Since he was already working as a graphic designer then, Paolo attended evening classes at the Institute of Culinary Education in New York (formerly known as Peter Kump’s New York Cooking School). He later had his internship and first professional kitchen experience at Top Chef Master winner Floyd Cardoz’s Tabla restaurant, which was when he realized he wanted to pursue cooking as a full-time career.
“I love the craziness and excitement [in the kitchen],” he says. “The speed, the skills on hot fire. Everything.”
Mendoza honed his cooking skills working in different restaurants including Geoffrey Zakarian’s high-end joint called Town in New York, Café Barcel in Nyack, and Roost in Sparkill. He also learned a lot working at the premiere catering company of well-known American chef Abigail Kirsch.
Paolo and Cheryl admit they’ve always thought of putting up their own restaurant. “We were thinking, wouldn’t it be nice if we have our own place? But it seemed kinda far-off,” shares Cheryl. However, the turn of events in 2016 steered them towards that direction.
Paolo started to feel unhappy about his job, and deep inside he knew what he really wanted—break free and open his own place. “If we’re really serious about this, I’ll keep working. You can quit your job and work full time on making this [restaurant dream] a reality,” Cheryl told her husband. Paolo quit the summer of 2016. But in an unexpected turn of events, Cheryl got laid off that fall.
“What happened should have been probably extremely scary but in a weird way, it was like liberating,” Cheryl says, looking back. “Literally every sign was pointing to the fact that this restaurant needs to happen.”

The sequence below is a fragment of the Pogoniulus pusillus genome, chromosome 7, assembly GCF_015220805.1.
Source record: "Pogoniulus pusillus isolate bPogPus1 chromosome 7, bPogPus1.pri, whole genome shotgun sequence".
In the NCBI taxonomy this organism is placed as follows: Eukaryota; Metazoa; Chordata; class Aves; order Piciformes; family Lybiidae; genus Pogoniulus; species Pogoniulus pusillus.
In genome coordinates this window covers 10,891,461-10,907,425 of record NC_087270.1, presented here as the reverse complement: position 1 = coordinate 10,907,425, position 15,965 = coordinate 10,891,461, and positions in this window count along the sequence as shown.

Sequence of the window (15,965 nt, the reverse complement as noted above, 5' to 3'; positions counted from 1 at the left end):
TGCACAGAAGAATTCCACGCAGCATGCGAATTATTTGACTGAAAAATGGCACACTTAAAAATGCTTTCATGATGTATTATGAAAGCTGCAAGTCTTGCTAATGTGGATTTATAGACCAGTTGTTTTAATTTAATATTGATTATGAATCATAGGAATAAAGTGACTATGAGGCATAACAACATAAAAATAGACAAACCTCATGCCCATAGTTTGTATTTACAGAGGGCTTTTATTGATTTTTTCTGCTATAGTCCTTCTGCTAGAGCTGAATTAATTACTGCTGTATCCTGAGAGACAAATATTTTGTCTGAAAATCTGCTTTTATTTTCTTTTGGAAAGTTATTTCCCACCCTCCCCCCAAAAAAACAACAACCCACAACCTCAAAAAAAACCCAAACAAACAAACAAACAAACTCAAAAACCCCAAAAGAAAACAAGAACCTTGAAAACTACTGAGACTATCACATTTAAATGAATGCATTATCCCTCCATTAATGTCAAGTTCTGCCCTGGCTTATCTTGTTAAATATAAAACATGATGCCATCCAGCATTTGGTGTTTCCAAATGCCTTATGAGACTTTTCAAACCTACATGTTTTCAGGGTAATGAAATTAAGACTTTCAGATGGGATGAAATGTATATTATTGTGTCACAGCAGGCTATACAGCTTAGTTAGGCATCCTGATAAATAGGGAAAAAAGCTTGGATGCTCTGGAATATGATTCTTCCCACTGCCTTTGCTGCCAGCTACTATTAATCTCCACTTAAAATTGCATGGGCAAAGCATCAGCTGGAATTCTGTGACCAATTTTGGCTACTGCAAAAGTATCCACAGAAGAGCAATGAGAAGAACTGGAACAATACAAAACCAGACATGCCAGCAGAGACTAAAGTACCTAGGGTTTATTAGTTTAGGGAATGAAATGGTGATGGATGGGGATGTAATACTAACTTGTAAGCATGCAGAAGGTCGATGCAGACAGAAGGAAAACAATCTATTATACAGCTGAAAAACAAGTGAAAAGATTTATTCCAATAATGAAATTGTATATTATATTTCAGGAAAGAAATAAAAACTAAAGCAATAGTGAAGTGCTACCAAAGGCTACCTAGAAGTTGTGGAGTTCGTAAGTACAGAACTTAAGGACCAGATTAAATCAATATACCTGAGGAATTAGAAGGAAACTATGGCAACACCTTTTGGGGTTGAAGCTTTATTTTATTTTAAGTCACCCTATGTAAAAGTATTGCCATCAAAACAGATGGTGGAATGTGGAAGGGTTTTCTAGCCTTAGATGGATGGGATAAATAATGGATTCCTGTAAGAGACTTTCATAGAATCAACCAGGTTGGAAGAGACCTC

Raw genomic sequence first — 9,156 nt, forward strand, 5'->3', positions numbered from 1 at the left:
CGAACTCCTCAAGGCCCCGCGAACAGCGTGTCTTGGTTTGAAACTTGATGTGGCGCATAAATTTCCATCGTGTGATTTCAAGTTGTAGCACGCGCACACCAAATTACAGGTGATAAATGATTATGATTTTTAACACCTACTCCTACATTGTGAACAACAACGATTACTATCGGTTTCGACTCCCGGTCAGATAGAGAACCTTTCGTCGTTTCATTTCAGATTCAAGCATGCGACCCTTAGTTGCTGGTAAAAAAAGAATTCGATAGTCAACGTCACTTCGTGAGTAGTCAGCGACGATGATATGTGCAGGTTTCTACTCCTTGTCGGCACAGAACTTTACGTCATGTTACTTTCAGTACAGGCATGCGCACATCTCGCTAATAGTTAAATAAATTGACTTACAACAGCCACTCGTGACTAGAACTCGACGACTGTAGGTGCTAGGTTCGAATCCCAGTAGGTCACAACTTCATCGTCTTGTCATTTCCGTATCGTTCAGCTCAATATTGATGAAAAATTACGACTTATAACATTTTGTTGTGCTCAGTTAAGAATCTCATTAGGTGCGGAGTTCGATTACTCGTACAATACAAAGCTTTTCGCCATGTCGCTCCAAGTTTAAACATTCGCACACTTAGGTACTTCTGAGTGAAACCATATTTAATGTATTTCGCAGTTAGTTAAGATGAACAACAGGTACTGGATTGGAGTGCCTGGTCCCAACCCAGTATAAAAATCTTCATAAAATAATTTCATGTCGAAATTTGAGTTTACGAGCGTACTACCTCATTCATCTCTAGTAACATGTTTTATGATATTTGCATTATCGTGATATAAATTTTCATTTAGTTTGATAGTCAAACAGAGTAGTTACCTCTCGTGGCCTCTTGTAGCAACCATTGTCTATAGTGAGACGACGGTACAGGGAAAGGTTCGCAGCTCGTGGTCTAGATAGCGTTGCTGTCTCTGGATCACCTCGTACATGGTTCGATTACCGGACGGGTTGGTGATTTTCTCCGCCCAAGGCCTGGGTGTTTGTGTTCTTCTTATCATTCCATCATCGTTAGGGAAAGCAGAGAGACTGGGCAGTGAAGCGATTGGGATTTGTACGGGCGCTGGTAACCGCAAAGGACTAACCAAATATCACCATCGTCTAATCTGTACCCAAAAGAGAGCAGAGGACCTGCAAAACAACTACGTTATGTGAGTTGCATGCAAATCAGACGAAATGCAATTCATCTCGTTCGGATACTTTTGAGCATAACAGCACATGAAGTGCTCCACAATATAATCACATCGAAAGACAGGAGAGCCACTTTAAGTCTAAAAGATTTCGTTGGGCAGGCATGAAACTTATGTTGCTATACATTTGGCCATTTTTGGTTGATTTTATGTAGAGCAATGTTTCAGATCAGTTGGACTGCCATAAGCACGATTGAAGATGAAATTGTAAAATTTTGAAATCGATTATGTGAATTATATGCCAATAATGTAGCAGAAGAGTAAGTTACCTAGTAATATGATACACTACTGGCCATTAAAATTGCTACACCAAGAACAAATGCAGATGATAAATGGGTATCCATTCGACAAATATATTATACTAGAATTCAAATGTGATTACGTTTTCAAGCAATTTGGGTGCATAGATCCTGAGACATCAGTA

By July of 2017, they opened Karenderya in Nyack, a nice, artsy little village.
After working in many high-end restaurants, the chef wanted to lean towards a casual dining joint offering affordable but delicious Filipino food. He says he often gets asked to describe the kind of food he’s offering—something Paolo seems to not quite understand. “Food is an important part of culture, and culture is always evolving,” he says. “I don’t think Filipino chefs should have to explain their cuisine as ‘authentic’ or ‘fusion’ or anything in between.”
Karenderya is best known for its Shrimp Coconut Adobo and Pork Belly Adobo, but Paolo also highly recommends his favorite Pork Ribs Sinigang. Cheryl, on the other hand, is very proud if her husband’s Tamarind Chicken Wings. “It tastes like the sampalok candy—sweet, tart. It’s really good,” she offers. They also have Bicol Express, Lumpiang Shanghai, Crispy Tofu with Peanut Sauce, Beef Tapa Sandwich, Halo-Halo and Leche Flan with Cashew Brittle.
Some might deem his menu limited but he says he’d rather focus on quality than quantity. Only about a year after its opening, Karenderya became the pride of Nyack locals, especially after it got the Esquire notice, and got featured on ABS-CBN News’ Balitang America.
While being included on the list of James Beard semifinalists is an affirmation he’s doing a good job, Paolo says he refuses to let the recognition get to his head. He’s just happy to see that many restaurant businesses are back on their feet after the pandemic, and that he gets to cook the food he has the closest affinity with and share it in his Karenderya.
Photos courtesy of Karenderya